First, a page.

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Being Benedictine

Living the Rule of St. Benedict in Daily Life

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The Soul of a Pilgrim

Blessings and Challenges: A Benedictine Pilgrimage, The Last One

Our Benedictine Pilgrimage to Germany, Austria and Switzerland was both an outer and inner experience of hospitality, history, humor, humility, and heat, and always present in our hearts, home.  The H thing was a total coincidence that emerged when I started reflecting on the pilgrimage (Part 4), but I add blessings, opportunities, and challenges to this final reflection as well.

Blessings

There are too many blessings to count: time with dear friends from home, renewing friendships with those who had gone on pilgrimage five years ago, forming new and deepening relationships with oblates and others, so much laughter, the ritual of daily and morning prayers, a shared experience of faith, the joy and peace of monks and sisters, beautiful art, architecture, history, culture, delicious food, the leadership and positive attitude of Fr. Volker, a true gentleman with a heart for the one who needs compassion and comfort the most—the epitome of hospitality and the most active, energetic man that I have ever met and Fritz Minhard, a gracious, patient, well-informed, problem-solving, loving pilgrimage guide.

pilgrim lifes generosity

The pilgrimage was an opportunity to be attentive to the divine—the beauty of the mountain views, the flowers blooming, the streams flowing through the valleys, the centuries-old buildings and winding pebble stoned streets, the cathedrals and small chapels, the candles and statues, the stained glass and candlelight, the inspiration and resilience to build great and simple buildings to honor the divine. Photo: Abbey of Banz

Continue reading “Blessings and Challenges: A Benedictine Pilgrimage, The Last One”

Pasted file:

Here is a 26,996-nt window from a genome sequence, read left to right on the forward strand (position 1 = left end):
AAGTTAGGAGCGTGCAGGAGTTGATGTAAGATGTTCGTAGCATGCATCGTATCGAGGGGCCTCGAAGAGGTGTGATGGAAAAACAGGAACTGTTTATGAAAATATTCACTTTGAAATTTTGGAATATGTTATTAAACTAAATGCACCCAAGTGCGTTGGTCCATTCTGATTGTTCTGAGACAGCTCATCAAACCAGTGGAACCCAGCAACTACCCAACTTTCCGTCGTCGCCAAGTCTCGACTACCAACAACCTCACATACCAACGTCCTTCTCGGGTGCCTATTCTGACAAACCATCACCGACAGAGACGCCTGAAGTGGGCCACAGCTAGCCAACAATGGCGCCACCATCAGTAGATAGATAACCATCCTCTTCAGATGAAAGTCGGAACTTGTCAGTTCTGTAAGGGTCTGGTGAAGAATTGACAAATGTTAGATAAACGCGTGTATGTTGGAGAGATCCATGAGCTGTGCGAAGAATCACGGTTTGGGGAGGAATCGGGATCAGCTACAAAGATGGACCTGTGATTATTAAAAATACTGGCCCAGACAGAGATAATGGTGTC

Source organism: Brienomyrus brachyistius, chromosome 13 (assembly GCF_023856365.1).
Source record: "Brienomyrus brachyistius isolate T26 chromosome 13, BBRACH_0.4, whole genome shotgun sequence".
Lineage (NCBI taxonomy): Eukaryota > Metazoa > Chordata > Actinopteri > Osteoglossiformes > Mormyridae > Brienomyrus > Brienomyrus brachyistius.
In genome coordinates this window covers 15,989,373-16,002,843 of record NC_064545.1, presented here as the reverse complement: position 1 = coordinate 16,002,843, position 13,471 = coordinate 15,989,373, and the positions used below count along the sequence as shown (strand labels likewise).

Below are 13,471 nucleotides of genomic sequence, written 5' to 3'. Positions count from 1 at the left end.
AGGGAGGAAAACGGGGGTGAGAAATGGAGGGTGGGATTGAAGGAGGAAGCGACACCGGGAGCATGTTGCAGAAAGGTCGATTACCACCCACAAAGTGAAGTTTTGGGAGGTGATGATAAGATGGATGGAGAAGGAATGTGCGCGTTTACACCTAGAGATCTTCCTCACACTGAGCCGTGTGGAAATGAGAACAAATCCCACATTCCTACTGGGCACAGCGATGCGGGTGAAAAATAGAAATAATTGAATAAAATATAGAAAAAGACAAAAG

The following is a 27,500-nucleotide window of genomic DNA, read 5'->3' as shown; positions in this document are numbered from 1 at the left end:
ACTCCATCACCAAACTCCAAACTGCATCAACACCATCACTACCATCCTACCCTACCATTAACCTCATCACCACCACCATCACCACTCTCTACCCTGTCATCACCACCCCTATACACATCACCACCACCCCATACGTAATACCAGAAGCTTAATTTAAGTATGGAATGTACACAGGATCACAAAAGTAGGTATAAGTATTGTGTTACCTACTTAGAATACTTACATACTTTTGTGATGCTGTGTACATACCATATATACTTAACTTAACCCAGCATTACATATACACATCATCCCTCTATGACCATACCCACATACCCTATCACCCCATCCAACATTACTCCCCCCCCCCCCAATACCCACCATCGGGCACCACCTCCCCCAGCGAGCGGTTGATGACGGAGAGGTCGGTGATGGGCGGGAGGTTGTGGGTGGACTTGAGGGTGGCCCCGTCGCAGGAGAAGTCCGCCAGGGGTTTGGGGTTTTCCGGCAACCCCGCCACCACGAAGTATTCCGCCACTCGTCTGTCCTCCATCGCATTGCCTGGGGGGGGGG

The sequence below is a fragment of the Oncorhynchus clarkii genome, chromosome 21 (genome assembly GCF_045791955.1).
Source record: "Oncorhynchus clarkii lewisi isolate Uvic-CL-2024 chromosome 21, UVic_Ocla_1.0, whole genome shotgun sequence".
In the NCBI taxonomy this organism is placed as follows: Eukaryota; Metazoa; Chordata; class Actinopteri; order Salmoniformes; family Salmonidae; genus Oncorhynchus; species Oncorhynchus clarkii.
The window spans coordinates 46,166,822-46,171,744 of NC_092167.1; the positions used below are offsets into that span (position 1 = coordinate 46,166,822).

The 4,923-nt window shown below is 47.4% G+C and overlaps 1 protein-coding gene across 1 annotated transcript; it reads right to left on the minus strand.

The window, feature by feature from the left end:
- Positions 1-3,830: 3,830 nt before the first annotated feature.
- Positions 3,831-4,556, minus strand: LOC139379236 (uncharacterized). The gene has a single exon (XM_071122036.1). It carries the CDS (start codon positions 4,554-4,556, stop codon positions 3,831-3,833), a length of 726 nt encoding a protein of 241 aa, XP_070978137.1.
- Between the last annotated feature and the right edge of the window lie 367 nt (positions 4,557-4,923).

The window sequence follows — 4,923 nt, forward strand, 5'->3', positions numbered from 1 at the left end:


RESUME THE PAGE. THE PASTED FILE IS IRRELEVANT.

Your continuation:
The Soul of a Pilgrim: A Benedictine Pilgrimage, Part 1

“A pilgrimage is an intentional journey into the experience of unknowing and discomfort for the sake of stripping away preconceived expectations. We grow closer to God beyond our own imagination and ideas.” The Soul of a Pilgrim: Eight Practices for the Journey Within, Christine Valters Paintner

Recently my Spirit Circle chose to read Christine Valters Paintner’s “The Soul of a Pilgrim”, a book that explores pilgrimage as both an inner and outer journey. Several of us were preparing for “Footsteps of St. Benedict and St. Scholastica,” a Benedictine pilgrimage to Germany, Austria, and Switzerland sponsored by the Benedictine Oblates of Christ the King Priory.

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By definition, a pilgrimage is a sacred journey or holy expedition, but we do not need to travel a great distance to go on pilgrimage. It is more about choosing to be “attentive to the divine at work in our lives through deep listening, patience, opening ourselves to the gifts that arise in the midst of discomfort, and going out to our own inner wild edges to explore new frontiers.”

The purpose of going on a journey “is always to return home carrying the new insight back to everyday life,Paintner writes. “When we take inward and outward journeys, we can be pilgrims as long as we stay open to new experiences.”  A week of hard work, becoming a new parent, losing a loved one, resolving a relationship conflict, or going on a spiritual retreat can all be a pilgrimage if one seeks to learn, reflect and be transformed from the experience.

These insights from the first few chapters and the book “The Soul of a Pilgrim” travel with me on my two-part pilgrimage. First, I visit cousins in Germany and then I join thirty-six other pilgrims to learn more about St. Benedict and to visit sacred sites including churches, monasteries, abbeys, castles, small villages, and large cities.

Three weeks, three days I will be gone. As I journey from Nebraska to Europe, I reflect on both my outer and inner experiences—the people, places, feelings and insights that I encounter on the journey. Continue reading “The Soul of a Pilgrim: A Benedictine Pilgrimage, Part 1”

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